Posts Tagged ‘Apple’
The Courier project was canceled today. Despite all the excitement and buzz that a handful of concept art was able to generate, the Courier was abandoned without anything more than this short and uninformative explanation…
At any given time, we’re looking at new ideas, investigating, testing, incubating them. It’s in our DNA to develop new form factors and natural user interfaces to foster productivity and creativity. The Courier project is an example of this type of effort. It will be evaluated for use in future offerings, but we have no plans to build such a device at this time.
Really? Is that really how the Courier dies? Dismissed as quietly as it was introduced?
In my opinion, Microsoft really needed this to shake things up. The had simultaneously gotten the interest of students, graphic designers, businessmen and Inspector Gadget fans all with the same device!
More importantly, this showed that Microsoft could innovate truly unique experiences that were both functional and “magical”. Sure, Windows Phone 7 is cool, but it’s still Microsoft playing catch up. This was something completely different which is why I think it created the buzz that it did… not like their other recent innovations which aren’t even registering as a blip on the radar.
Recently, or more specifically today, conducted a highly scientific poll (of 4 family members) to see how the whole “brand recognition” thing was going for Apple vs. Microsoft.
I started with “Tell me everything that you know Apple makes” which they breezed through easily. The 8 and 4 year old for the most part nailed it — iPhone, iPods (Apple-Pods) and laptops. These kids don’t even own these things.
Then I asked “Tell me everything that you know Microsoft makes”. Neither of the kids could name anything. The adults stumbled through it as well but they did at least name off a few versions of Windows and a couple of the Office products – but from their perspective that was it.
Keep in mind that I’m a Microsoft developer – I own a Zune, I use Windows, I search with Bing… okay, that last one is a lie… but these people see Microsoft stuff all the time.
Of course, my family and in-laws are hardly representative of a larger, growing consumer base, right?
To be clear, I’m a big fan of Microsoft, in fact some day I hope I’ll be working for them… but today I’m dumbfounded by their decision. Microsoft needed this…
Goodbye Courier, goodbye innovation…
Here is the plan: Develop two mobile apps, one for BlackBerry and one for iPhone at the same time to see what is easier for a .NET guy to whip out — then blog the whole thing into a series of posts! Brilliant!.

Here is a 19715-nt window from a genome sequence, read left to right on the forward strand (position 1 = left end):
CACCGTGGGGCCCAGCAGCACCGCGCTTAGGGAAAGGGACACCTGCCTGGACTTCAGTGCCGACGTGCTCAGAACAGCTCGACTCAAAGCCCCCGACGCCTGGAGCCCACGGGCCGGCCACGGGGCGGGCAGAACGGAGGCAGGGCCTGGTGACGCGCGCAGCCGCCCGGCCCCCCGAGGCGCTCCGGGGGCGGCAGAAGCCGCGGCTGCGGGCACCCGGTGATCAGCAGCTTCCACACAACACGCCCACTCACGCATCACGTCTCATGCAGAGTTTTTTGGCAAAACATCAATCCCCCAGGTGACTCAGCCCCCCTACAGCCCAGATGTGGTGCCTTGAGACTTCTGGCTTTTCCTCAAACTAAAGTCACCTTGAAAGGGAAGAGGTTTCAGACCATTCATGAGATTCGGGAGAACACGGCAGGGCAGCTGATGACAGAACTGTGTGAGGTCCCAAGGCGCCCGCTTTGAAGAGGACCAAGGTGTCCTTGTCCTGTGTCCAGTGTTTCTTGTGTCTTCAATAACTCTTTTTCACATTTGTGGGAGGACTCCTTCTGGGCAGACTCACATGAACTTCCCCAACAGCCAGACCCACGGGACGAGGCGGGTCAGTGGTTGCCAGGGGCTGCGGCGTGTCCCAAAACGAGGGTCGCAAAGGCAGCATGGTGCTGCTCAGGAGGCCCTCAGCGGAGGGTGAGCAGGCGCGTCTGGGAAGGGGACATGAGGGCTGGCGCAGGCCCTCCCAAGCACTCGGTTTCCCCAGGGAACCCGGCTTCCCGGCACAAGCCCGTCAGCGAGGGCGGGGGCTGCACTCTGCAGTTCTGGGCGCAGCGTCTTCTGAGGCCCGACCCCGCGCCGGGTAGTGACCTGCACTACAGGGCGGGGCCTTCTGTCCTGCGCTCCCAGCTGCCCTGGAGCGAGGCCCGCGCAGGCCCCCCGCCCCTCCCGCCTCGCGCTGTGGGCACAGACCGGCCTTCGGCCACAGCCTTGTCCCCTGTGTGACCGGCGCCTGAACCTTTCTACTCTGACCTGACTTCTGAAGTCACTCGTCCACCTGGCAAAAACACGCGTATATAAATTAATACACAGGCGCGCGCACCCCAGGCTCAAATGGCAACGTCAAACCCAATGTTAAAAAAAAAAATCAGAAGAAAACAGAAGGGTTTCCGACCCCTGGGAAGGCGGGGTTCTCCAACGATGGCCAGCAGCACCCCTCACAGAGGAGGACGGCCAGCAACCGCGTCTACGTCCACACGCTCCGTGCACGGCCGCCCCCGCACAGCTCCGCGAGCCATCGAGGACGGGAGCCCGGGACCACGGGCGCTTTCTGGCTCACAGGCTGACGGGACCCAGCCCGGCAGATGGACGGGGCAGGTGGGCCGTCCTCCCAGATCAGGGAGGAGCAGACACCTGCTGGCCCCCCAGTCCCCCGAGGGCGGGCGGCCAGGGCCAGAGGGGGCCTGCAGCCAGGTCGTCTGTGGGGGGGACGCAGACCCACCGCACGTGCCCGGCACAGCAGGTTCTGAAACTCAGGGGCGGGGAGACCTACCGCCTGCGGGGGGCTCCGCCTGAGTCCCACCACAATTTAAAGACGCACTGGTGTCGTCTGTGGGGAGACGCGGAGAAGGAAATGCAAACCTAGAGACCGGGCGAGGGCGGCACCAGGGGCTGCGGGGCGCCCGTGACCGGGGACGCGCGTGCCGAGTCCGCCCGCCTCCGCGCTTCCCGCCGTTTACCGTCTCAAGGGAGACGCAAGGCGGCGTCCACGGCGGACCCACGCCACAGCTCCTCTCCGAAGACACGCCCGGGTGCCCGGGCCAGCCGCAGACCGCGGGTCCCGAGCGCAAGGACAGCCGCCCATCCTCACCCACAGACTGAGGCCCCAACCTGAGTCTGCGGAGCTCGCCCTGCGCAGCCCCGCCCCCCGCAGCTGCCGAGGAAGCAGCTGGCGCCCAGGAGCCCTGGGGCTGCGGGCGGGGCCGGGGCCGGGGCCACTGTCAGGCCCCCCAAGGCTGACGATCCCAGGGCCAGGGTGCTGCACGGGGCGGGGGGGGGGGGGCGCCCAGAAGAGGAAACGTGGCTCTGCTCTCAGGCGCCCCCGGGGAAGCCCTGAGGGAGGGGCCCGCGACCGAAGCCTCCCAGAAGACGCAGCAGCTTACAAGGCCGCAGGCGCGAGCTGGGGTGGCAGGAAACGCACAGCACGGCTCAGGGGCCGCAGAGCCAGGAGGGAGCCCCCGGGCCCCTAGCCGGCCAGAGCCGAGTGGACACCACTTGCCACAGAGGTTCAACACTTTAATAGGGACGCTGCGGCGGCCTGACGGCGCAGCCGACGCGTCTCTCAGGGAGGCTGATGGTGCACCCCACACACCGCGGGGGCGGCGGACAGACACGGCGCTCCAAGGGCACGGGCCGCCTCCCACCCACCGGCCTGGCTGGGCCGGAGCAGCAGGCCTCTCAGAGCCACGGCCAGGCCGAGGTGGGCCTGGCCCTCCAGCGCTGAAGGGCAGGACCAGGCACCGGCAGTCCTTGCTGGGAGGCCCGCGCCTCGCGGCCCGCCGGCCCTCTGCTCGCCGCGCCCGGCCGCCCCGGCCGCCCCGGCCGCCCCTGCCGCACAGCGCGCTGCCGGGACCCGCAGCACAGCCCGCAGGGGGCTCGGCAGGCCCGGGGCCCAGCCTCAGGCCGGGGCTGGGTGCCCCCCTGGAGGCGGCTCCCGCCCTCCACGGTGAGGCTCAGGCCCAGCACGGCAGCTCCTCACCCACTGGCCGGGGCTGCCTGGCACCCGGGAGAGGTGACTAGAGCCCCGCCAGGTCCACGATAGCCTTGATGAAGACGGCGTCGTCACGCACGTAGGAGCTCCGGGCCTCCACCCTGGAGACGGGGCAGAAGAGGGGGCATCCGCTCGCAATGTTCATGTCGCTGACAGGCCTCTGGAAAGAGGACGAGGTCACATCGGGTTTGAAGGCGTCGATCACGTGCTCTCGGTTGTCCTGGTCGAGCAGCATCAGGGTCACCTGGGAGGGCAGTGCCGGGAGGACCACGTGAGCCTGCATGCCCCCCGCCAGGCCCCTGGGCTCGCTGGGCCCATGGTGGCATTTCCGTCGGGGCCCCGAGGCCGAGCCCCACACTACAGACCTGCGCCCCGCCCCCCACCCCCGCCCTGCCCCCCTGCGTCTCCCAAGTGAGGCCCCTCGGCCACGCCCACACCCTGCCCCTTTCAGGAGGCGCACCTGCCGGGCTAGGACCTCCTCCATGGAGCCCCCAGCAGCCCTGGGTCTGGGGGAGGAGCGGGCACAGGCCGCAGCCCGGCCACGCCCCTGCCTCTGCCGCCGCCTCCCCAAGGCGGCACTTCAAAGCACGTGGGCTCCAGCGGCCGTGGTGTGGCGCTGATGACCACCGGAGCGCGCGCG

Crazy – You Bet!
So the original project was simply to develop an iPhone app but I figured that since I was putting so much work into the mobile web service why not do two apps at the same time! Since most of the heavy lifting is going to be done by using C# and ASP.NET MVC then It shouldn’t be that hard — will it?
For this series of posts I’ll be keeping track of the iPhone development using my MacBook Pro using Xcode and Objective-C and the BlackBerry development using my Dell XPS using Eclipse and Java. I’m going to try and keep track of the hours spent – but I can guarantee I won’t have a stop watch with me at all times.
Let’s see what happens!
Getting Set Up
This post is probably isn’t going to be very interesting since this mainly goes over getting the two environments setup. You’ve been warned! 🙂
[BlackBerry – 2.5 hours]
Since programming with BlackBerry uses Java I immediately downloaded the latest version of Eclipse along with the SDKs from the BlackBerry website. I got everything downloaded and installed in less than 40 minutes (even though the BlackBerry website wasn’t the easiest thing to navigate)!
So I fired up an instance of Eclipse and started a new project — and… uh… what the heck? My keys aren’t working? I tried closing and reopening and rebooting — nothing! The keys simply would not respond. As it turns out the problem was the BlackBerry SDK itself! Basically, the newest version of Eclipse wasn’t supported so that meant I had to find a previous version (3.4) and use it instead — bummer.
So after downloading Eclipse (again) I was ready to go. I started a BlackBerry project, pasted in some sample code to play around with, hit run and — CRASH! I’ll save the dramatics here but basically the UAC in Vista was kicking in and causing the emulator to die. Disabling it fixed the problem (but turned off UAC which isn’t what I wanted… but oh well). I had considered reverting this back to my VM of Ubuntu but since I had already invested so much time I figured I’d just stick with it.
After I finally figured out how to get the emulator started then it wasn’t long before I had my first “Hello World” program running and the BlackBerry was in business! Not too bad!
[iPhone 4.5 hours]
My new Mac came in the other day and I was ready to get started. Downloading the correct Xcode was a little confusing at first but once I got it figured out I had it up and running without any of the problems I had with Eclipse (although it was a 2GB download – whoa!)
The whole Mac keyboard/touch pad thing is terrible if you’re used to using keys like END, HOME or Right-Clicking (which I’m assuming developers use quite often :)). Even things as simple as resizing a window are painful on a Mac – but really its irrelevant for this discussion.
As s C# developer it wasn’t hard to look at Java code and get a general idea of what was going on. Even the entire Eclipse IDE acts similar to Visual Studio so the learning curve was greatly reduced… but Objective-C… not so much…